Two years ago, director Damien Chazelle had a wonderful success with his independent film “Whiplash,” which won three Academy Awards.
His new “La La Land” looks to make an even bigger splash. With a focus on more than drums, it’s a full-fledged musical the likes of which has not been seen in some time.
Chazelle, in town for the Mill Valley Film Festival — where his San Rafael-based parents attended the screening — says he was inspired by musicals of old, and talents ranging from Fred Astaire, Ginger Rogers and Gene Kelly to director Jacques Demy, who made 1964’s remarkable “The Umbrellas of Cherbourg.”
“Those were musicals that we were thriving on,” said Chazelle, “but we also wanted to make something that feels of the moment, new, or maybe timeless. It has one foot in the old and one foot in the new at the same time.”
Composer Justin Hurwitz, also in town to screen the film, added, “That’s part of our concept, doing a musical where the musical numbers aren’t all ‘jazz hands’ numbers. It was fun to write music that could break the reality but also feel grounded and tied to the characters.”
Chazelle was also conscious of the color scheme; one number, performed on a shiny black floor, was manipulated to emphasize blue, resembling old-time Technicolor.
While for “Whiplash,” he made a New York-style movie in Los Angeles, this time Chazelle and collaborators embraced Los Angeles settings.
“One thing about this movie was getting to shoot L.A. for L.A., not having to hide palm trees,” said Chazelle. “We wanted to really highlight what you really get in L.A., the unique things, even the things we don’t like, such as that certain brand of L.A. traffic.”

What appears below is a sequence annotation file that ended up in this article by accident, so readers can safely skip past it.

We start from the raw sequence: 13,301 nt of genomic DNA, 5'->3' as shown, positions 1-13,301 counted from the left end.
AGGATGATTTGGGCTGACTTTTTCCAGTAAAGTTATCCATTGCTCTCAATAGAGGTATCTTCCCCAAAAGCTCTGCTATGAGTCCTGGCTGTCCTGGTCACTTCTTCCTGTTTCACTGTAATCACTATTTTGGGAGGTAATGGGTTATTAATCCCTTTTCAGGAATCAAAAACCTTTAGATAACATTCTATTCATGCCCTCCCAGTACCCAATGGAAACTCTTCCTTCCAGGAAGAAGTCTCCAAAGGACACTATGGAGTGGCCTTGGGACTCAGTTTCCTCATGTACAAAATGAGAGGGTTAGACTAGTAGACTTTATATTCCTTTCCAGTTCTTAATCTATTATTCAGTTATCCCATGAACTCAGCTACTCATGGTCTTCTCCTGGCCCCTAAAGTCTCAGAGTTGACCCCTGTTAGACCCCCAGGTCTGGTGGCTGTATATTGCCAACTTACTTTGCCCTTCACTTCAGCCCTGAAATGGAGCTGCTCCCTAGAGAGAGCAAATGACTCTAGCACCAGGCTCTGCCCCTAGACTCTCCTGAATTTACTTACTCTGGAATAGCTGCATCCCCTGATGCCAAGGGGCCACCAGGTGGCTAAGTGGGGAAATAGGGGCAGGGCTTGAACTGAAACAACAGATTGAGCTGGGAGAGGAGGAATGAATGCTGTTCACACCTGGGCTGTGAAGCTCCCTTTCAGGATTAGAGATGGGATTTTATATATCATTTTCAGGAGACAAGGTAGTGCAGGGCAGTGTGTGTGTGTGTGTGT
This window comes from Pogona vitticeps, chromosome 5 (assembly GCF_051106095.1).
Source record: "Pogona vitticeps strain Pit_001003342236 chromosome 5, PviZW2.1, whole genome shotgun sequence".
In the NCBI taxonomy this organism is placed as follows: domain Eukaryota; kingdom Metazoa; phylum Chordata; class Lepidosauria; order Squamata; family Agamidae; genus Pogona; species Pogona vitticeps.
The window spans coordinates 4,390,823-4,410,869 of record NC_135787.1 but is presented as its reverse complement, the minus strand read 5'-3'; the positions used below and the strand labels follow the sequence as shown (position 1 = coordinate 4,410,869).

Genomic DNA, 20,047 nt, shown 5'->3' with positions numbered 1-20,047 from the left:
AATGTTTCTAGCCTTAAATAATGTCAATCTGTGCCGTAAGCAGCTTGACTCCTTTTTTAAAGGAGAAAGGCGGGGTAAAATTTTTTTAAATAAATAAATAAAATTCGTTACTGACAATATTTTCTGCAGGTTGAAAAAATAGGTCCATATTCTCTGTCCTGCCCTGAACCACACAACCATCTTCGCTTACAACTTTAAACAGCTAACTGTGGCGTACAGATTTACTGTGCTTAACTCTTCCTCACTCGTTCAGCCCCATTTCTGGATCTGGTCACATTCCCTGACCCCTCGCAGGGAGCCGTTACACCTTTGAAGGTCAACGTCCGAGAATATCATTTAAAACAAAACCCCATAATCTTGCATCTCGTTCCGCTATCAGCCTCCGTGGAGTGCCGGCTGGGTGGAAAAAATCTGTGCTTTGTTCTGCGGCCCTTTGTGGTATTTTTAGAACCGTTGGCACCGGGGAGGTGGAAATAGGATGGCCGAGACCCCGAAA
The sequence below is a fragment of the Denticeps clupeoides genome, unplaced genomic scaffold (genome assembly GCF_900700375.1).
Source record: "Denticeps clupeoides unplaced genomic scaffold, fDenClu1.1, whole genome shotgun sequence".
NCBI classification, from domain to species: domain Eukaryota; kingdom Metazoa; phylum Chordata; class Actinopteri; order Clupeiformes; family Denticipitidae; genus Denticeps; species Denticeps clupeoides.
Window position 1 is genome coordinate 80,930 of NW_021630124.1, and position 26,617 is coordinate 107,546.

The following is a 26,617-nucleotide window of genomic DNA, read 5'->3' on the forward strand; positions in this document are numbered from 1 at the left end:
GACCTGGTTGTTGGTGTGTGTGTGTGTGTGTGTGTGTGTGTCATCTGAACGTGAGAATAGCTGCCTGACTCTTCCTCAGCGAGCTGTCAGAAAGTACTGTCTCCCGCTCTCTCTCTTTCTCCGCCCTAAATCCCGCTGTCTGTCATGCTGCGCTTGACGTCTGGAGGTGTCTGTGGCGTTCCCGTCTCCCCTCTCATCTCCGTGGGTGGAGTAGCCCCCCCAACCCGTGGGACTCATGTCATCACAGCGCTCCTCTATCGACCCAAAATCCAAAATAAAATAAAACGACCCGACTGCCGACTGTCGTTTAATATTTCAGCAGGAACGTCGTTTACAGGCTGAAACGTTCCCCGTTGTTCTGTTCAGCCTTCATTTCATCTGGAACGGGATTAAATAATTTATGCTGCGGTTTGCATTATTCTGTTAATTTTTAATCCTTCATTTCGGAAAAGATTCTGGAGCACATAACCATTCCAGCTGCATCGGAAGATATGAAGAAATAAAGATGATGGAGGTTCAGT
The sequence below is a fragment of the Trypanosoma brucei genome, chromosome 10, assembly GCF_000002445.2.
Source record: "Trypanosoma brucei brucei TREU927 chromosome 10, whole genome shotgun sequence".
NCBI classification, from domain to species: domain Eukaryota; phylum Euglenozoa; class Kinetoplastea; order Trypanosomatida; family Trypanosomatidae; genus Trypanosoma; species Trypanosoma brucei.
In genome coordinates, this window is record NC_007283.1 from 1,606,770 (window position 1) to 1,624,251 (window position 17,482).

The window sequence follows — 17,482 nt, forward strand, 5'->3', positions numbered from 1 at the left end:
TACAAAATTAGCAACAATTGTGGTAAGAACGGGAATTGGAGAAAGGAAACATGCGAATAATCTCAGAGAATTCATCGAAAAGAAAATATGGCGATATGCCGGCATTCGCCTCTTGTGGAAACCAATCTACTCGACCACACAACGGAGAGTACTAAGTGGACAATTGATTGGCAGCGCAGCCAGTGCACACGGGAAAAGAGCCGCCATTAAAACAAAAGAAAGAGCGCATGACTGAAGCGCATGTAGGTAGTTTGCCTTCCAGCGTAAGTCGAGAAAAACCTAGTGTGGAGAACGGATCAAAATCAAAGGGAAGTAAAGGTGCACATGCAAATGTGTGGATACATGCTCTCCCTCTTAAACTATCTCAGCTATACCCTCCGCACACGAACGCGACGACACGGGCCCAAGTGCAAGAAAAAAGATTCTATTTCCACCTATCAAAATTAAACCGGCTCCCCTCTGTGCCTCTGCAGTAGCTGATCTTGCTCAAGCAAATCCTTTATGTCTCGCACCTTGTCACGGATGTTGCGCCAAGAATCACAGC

Also drawing on tradition, the filmmakers wanted to include a ballet-style climax, similar to those in Vincente Minnelli’s “An American in Paris” and “The Band Wagon.”
“At the height of the Hollywood musical, the studios decided that it was OK to divert from the story for maybe 20 minutes, music only, just Gershwin on these weird painted sets,” Chazelle says “The audaciousness of those is so inspiring. We knew we wanted to end with something like that.”
Chazelle and Hurwitz say they’ve been living and breathing music since they met in a college rock band. Hurwitz says they took the band very seriously for a year, and then became more interested in filmmaking.
“The remaining guys continued with the band, and they actually got a record deal,” says Hurwitz. “We both thought that was our chance. We thought we blew it!”
IF YOU GO
La La Land
Starring Ryan Gosling, Emma Stone, Rosemarie DeWitt, John Legend, J.K. Simmons
Written and directed by Damien Chazelle
Running time 2 hours, 8 minutes